Legal experts speculate about what's going on right now in that jury room
UPDATE: The jury needed only three days to give Apple most of what it asked for. See here.
FORTUNE — I’ve served my share of jury duty on cases ranging from personal injury to homicide, but I’ve never sat on a case as long or complicated as Apple’s AAPL multi-billion dollar patent infringement suit against Samsung.
So I asked several expert jury watchers to speculate about what the seven men and two women in the jury room are doing right now, and when we might expect them to deliver a verdict.
“In our experience studying jury deliberations, we commonly see that the jurors will feel two things at this point,” says Roy Futterman, a clinical psychologist and jury consultant at DOAR Litigation Consulting. “First, the jurors will feel somewhat overwhelmed with their task. Second, the jurors will be eager and relieved to finally have a chance to talk to each other about their shared experience.”
At this stage, Futterman says, the jury will be talking in broad terms. “They will bond as a group and begin forming sub-groups before moving onto the more difficult stage of making decisions.”
In each of the juries I served on, there was one hold-out who waited until late Friday afternoon to join the consensus. Bill Panagos, an intellectual property specialist at Butzel Long’s Detroit office, thinks the jury dynamics in this case won’t be that simple.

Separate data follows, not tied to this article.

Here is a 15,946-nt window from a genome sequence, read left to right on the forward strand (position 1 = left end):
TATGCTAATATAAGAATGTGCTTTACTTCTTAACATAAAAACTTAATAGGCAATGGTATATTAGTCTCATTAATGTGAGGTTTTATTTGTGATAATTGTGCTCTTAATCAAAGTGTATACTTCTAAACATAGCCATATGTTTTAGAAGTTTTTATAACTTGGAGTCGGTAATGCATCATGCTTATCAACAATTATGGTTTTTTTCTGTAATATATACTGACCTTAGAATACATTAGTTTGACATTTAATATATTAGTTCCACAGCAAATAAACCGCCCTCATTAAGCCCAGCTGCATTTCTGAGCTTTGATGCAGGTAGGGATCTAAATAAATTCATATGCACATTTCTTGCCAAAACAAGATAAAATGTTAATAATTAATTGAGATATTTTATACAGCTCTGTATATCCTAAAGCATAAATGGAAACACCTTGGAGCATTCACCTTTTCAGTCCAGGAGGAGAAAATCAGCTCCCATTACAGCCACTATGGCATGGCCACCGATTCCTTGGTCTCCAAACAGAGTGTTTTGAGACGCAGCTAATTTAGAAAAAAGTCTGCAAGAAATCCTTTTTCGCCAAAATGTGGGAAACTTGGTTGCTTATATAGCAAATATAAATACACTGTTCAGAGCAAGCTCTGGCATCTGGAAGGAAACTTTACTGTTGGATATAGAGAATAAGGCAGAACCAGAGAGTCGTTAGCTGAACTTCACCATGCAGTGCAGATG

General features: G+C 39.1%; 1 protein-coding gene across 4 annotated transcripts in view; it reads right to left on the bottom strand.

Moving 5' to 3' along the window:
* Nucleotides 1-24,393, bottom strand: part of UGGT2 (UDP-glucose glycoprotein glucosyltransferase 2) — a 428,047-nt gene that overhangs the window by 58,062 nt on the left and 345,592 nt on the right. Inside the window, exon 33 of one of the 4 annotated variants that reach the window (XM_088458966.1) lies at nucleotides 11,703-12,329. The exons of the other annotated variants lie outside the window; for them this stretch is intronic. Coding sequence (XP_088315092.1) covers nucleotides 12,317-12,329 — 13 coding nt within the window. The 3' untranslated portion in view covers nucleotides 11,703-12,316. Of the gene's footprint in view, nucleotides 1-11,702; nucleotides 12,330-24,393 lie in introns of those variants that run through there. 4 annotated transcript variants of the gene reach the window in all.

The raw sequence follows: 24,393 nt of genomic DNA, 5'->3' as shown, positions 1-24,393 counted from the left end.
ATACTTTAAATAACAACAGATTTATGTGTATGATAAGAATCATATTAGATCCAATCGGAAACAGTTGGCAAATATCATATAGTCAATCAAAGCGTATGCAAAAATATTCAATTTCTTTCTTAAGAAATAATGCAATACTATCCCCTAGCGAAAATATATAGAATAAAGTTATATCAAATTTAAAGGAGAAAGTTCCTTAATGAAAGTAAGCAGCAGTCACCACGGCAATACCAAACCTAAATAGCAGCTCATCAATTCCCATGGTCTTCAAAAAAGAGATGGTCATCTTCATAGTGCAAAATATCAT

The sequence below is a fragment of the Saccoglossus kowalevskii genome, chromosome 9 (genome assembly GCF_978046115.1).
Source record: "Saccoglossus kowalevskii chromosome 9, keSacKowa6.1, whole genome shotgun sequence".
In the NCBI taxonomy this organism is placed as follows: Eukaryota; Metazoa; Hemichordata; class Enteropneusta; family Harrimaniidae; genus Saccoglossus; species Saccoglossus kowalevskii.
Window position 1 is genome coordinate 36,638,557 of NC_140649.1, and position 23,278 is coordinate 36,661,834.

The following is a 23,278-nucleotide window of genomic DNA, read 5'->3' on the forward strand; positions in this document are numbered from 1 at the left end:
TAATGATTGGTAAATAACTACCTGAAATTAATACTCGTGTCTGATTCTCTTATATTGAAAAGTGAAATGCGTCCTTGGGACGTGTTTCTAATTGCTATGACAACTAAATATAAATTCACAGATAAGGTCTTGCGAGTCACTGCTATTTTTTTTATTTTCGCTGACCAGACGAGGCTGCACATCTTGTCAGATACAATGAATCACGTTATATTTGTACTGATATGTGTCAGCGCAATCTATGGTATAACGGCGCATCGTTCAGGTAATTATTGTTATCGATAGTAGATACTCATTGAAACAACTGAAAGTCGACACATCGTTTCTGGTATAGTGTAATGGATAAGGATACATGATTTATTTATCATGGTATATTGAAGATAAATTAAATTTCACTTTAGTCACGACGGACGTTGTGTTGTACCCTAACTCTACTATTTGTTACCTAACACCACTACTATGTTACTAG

“With the complexity of the issues presented,” he says, “there will probably not be a single hold out, but rather a number of jurors who must have the time to consider for themselves the facts and evidence, and apply the jury instructions to their deliberations so that they can reach a verdict.”
The jurors have probably already selected a foreperson, says Christopher Carani, a design law expert at Chicago-based McAndrews, Held & Malloy, but they still have a long way to go. “While the weekend is fast approaching and jurors are likely exhausted, I’d be very surprised if we received a jury verdict tomorrow. The task at hand is a massive one — there are 773 discreet questions, each requiring consideration of several pieces of information, including patents, accused products, prior art, etc. Just to locate the proper information will take a yeoman’s effort.”
DOAR Litigation’s Futterman agrees. “The jury knows that this is a high-profile case and that there is a lot of attention being paid to their actions. In our experience with high-profile cases, we know that the jury will likely want to show the world that they spent a lot of time thoughtfully considering the issues before giving their verdict.”
Bottom line: You can probably expect deliberations to continue into next week. If there are still holdouts a week from Friday, however, the prospect of a spending one more weekend with Apple v. Samsung hanging over their heads could bring the jury to a rapid consensus.